A few minutes spent surveying all the 607XD specifications is enough to assure us that thankfully the new, larger screen size hasn’t prevented Pioneer from deploying all the tried and tested software and design elements that have helped make its smaller plasmas so special. For instance, you still get the Deep Waffle Rib structure around the plasma pixels to reduce cross-pixel light and colour contamination. Then there’s Pioneer’s proprietary Crystal Emissive Layer, which radically improves the stability of light discharge from the plasma pixels to deliver, says Pioneer, purer colours, better black levels and enhanced sharpness.
Pioneer’s Direct Colour Filter 2, meanwhile, replaces the traditional heavy glass layer in a plasma screen with a much thinner, lighter filter arrangement that does away with the secondary offset image you can sometimes see while watching normal plasma glass from an angle.
On the image processing front, you’ll find Pioneer’s widely acclaimed PURE Drive 2 HD engine, together with an I-Clear Drive system focussed on improving the TV’s range of gradation levels.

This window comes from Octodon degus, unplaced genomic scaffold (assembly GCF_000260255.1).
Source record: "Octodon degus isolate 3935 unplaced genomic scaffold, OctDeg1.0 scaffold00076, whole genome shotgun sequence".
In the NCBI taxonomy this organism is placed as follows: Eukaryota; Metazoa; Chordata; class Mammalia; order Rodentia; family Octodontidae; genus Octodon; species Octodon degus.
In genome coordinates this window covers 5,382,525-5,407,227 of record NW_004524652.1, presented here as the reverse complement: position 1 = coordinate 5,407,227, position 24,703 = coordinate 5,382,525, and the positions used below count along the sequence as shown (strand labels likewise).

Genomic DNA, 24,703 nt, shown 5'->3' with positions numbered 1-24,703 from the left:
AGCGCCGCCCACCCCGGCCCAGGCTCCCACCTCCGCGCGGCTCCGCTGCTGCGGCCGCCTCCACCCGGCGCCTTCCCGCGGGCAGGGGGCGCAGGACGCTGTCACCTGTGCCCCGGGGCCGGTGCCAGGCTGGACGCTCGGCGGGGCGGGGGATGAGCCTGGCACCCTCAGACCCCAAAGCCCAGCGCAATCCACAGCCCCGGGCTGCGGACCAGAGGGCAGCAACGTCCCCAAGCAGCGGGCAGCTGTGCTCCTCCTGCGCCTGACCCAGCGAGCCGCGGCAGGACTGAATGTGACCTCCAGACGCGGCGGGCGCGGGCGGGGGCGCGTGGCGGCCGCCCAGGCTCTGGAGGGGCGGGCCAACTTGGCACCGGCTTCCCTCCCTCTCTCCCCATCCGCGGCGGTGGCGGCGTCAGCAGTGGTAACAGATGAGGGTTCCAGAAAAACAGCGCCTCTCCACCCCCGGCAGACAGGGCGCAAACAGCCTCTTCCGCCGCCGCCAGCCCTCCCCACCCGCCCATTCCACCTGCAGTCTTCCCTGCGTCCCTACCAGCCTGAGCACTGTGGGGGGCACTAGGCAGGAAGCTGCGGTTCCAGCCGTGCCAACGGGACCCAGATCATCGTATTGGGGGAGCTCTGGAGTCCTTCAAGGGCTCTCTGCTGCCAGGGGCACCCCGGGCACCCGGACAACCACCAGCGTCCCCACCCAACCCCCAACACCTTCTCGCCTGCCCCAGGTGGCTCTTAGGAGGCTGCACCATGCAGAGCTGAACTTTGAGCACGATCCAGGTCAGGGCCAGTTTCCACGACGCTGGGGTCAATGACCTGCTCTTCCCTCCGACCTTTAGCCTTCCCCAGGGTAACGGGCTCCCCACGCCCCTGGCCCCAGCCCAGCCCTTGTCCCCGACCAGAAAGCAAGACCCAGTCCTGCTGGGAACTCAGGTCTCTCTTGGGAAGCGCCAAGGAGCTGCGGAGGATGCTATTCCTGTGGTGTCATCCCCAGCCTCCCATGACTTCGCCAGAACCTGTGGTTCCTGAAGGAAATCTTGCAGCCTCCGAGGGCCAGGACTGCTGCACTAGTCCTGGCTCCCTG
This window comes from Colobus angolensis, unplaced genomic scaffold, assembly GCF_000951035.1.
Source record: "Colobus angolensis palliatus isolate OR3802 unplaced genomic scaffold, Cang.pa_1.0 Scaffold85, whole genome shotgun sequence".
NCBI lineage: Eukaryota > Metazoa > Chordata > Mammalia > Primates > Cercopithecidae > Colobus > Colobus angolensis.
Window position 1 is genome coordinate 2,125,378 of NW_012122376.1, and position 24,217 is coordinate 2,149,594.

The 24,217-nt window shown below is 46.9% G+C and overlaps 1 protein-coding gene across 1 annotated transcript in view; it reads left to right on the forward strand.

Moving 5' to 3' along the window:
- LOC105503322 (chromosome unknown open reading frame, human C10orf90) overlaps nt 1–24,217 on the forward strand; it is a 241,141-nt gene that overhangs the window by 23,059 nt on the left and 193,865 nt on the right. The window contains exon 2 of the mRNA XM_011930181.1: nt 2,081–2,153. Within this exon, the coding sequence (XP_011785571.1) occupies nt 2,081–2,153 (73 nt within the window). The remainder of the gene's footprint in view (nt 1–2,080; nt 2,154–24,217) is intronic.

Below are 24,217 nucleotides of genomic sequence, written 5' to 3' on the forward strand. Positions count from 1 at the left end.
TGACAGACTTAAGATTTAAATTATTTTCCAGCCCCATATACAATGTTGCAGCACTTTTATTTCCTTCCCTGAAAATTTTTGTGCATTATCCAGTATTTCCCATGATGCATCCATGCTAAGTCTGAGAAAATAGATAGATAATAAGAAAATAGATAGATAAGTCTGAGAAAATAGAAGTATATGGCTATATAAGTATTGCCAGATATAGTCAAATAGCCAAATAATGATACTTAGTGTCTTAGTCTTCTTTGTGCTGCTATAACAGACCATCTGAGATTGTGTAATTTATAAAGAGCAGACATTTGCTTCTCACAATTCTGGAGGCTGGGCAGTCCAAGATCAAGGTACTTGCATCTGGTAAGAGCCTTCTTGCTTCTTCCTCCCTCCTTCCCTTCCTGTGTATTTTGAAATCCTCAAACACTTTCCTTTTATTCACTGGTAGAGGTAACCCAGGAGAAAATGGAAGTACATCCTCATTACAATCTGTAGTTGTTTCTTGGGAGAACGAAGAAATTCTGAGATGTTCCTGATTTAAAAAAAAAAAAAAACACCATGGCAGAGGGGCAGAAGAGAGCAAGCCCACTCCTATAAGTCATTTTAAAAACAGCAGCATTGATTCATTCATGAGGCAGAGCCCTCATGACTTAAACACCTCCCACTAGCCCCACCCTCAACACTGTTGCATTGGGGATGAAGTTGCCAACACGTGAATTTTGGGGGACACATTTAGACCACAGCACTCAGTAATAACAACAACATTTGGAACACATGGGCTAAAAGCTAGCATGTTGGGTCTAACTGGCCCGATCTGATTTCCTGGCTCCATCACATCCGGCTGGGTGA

As well as all these extensive ‘backroom’ shenanigans, the 607XD sports tweaks galore in its tidy onscreen menus. Highlights include an MPEG noise reduction circuit for tidying up digital broadcasts, extensive colour management, the facility to switch the image between 75 and 100Hz processing, and colour transient improvement.
One final plus of the 607XD well worth mentioning is the compatibility of its HDMIs with the 1080/24p format now becoming interesting since its arrival on high-end Blu-ray and HD DVD players. This format is supposed to deliver the purest image possible from the source discs, yet it’s still only supported by a handful of other screens.
Please note, however, that rather strangely the 607XD’s HDMIs don’t support the more common 1080p/50/60Hz formats.
One other slight disappointment is the fact that the screen’s resolution is a 1365×768 affair rather than the full HD we might have hoped for at such a screen size. There again, had Pioneer put a full HD, 1,920 x 1,080 pixel count into the 607XD, you can rest assured that you wouldn’t be looking at a price under £5k…
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